Fr. Henri de Lubac
The editor of the WCR has asked me to respond to Father Robert Barron's article on Father Yves Congar's Vatican II Council journals (WCR, July 16).
Whereas the article in question gives an interesting account of Congar's My Journal of the Council, some of its concluding paragraphs could cause considerable confusion regarding the council itself as well as its aftermath in the life of the Church over the last (approximately) 50 years.
To begin, explaining the life of the Church during these years in function of the split among members of Concilium's editorial board and the subsequent establishment of Communio has become a far too facile way of interpreting what has transpired in the Church since that time.
American theological circles seem particularly prone to put forward the Concilium/Communio "divide" as a sort of hermeneutic (interpretative) principle, facilitating a superficial understanding of "progressive/conservative" interpretations of Vatican II.
Communio grew out of the International Theological Commission established by Pope Paul VI in 1969. The idea of a new international theological review was the result of many conversations of the members of that commission (for example, von Balthasar, de Lubac, Bouyer, Ratzinger and others).
The German edition – the first – was launched in 1972 by seven theologians, the best known being von Balthasar, Ratzinger and Lehmann (now a cardinal). De Lubac became involved later when the French edition of the review began – he was not one of the original founders.
Although the dissatisfaction that the above theologians experienced with the direction Concilium was heading was a factor in the founding of the new journal, it was not at all the main objective for the creation of Communio.
In the most recent issue of the German edition of Communio (celebrating its 40th anniversary), Pope Benedict himself states quite clearly what that objective was: "to serve a living appropriation of the legacy of the Second Vatican Council."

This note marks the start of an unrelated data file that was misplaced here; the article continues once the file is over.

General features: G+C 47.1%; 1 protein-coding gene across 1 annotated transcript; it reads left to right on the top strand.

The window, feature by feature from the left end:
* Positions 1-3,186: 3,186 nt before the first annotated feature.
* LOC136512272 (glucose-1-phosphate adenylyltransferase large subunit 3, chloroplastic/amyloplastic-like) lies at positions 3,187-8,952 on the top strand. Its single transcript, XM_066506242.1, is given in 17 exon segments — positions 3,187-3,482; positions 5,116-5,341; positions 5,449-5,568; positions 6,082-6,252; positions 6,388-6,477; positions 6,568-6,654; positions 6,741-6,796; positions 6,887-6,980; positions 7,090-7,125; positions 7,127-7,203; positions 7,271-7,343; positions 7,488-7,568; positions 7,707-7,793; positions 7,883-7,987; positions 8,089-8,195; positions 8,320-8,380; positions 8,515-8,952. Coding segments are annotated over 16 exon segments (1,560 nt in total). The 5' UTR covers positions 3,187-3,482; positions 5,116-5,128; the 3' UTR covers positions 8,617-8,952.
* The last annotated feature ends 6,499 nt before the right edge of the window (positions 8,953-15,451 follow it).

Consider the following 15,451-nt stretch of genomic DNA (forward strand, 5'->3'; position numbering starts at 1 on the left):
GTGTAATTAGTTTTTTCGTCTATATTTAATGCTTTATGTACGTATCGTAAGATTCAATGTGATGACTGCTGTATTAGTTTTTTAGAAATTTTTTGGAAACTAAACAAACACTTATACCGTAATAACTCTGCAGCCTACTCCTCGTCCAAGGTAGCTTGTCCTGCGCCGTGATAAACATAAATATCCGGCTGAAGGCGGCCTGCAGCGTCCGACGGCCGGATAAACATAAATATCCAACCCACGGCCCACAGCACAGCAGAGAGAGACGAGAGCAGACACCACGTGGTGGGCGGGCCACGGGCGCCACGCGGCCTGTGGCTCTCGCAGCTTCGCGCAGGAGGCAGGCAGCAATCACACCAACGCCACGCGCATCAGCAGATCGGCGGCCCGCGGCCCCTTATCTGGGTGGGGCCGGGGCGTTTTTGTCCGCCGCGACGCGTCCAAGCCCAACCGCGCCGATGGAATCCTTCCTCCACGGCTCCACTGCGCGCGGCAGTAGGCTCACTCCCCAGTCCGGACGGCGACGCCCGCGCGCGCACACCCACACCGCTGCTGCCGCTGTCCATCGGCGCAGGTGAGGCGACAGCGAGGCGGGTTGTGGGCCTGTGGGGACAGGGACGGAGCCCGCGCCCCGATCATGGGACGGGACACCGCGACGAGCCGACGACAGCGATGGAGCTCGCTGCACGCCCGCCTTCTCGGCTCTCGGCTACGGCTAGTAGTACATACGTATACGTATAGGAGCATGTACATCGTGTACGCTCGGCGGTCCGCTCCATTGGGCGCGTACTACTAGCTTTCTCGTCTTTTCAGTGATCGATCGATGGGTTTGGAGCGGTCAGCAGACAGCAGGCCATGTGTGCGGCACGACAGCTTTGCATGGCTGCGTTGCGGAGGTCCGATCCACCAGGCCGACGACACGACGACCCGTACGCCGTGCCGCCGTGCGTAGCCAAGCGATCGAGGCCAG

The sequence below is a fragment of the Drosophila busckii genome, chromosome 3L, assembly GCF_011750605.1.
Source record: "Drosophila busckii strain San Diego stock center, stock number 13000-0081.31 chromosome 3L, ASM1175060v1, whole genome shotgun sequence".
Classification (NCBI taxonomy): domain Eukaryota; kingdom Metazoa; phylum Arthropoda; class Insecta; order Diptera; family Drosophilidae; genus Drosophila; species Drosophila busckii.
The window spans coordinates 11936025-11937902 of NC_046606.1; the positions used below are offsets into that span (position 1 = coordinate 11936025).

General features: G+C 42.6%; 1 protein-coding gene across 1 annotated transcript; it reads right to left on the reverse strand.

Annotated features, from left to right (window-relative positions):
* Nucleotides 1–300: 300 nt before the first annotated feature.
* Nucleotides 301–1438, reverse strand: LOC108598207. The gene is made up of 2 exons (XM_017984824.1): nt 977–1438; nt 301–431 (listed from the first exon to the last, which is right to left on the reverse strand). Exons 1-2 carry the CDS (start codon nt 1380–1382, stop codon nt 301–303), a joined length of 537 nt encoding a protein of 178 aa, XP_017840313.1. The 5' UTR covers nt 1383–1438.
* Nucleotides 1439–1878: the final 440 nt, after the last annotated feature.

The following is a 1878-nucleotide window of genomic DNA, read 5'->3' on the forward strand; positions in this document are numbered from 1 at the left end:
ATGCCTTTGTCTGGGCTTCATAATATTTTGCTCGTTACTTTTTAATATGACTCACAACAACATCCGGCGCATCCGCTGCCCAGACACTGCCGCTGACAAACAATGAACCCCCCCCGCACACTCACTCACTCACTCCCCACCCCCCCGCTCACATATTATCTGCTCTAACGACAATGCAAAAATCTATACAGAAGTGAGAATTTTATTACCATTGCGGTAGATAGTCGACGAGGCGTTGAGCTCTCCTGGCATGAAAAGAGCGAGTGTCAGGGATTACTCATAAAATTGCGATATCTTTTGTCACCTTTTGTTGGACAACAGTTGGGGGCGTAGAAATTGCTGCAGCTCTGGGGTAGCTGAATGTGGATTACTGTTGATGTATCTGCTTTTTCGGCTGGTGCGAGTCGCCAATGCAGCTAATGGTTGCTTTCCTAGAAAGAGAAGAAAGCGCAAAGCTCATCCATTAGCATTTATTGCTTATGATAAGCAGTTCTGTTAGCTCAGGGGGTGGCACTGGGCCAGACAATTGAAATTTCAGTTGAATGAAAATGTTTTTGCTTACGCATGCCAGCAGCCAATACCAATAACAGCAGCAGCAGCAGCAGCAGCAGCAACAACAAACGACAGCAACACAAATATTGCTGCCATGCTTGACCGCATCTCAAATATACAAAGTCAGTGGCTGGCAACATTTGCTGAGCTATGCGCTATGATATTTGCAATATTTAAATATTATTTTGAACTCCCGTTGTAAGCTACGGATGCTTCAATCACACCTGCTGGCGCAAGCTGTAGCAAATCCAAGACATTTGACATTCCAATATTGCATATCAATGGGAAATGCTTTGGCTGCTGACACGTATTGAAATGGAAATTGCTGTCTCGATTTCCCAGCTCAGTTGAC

A careful reading of his contribution in this issue, as well as that of others (Meier, Lehmann and Kasper), reveals that these theologians were aiming at what was surely one if not the main objective of Vatican II: to bridge the gap between theology and the concrete life of Christians in this world (or, to put it in other words: to unite theology with spirituality and the pastoral mission of the Church). This was why the founders of Communio placed lay people who were not specialists in theology on their editorial board from the beginning.
Pope Benedict writes that their goal was "to go beyond the specifically theological to look into the essential areas of human existence, in which faith is concretized". He adds that the Communio founders saw the faith "threatened to be submerged by moralizing and intellectual adventures." (Concilium could well be one of the targets here.)
The point to be emphasized is that the founders of Communio were not "against" or in reaction to Vatican II but resolved "to perpetuate the spirit of the council" (and not the opposite, as Barron claims).
Whether one agrees with the manner in which they did this or not, these theologians began a new review because they saw a "state of suspense and indecision" (as Barron writes) not because of Vatican II but because the "spirit" of the Council was not being sufficiently perpetuated theologically.
Far be it for these men to "turn" from the council "with a certain amount of relief in order to get back to (the Church's) essential work" (Barron). Their intention was to turn to the council to incarnate the Church's "essential work" in the 20th century.
They would have been in full agreement with Pope Benedict's words in announcing the Year of Faith to commemorate the 50th anniversary of the opening of Vatican II: "The texts of the council have lost nothing of their value or brilliance."
Finally – and this is important – the founders of Communio knew well that the Second Vatican Council was considerably different from previous councils – something Barron does not sufficiently consider – both in its goals and the length, language and content of its documents.
Those unaware of this fact would do well to read John O'Malley's What Happened at Vatican II.
(Fr. Don MacDonald is a theology professor at Newman Theological College.)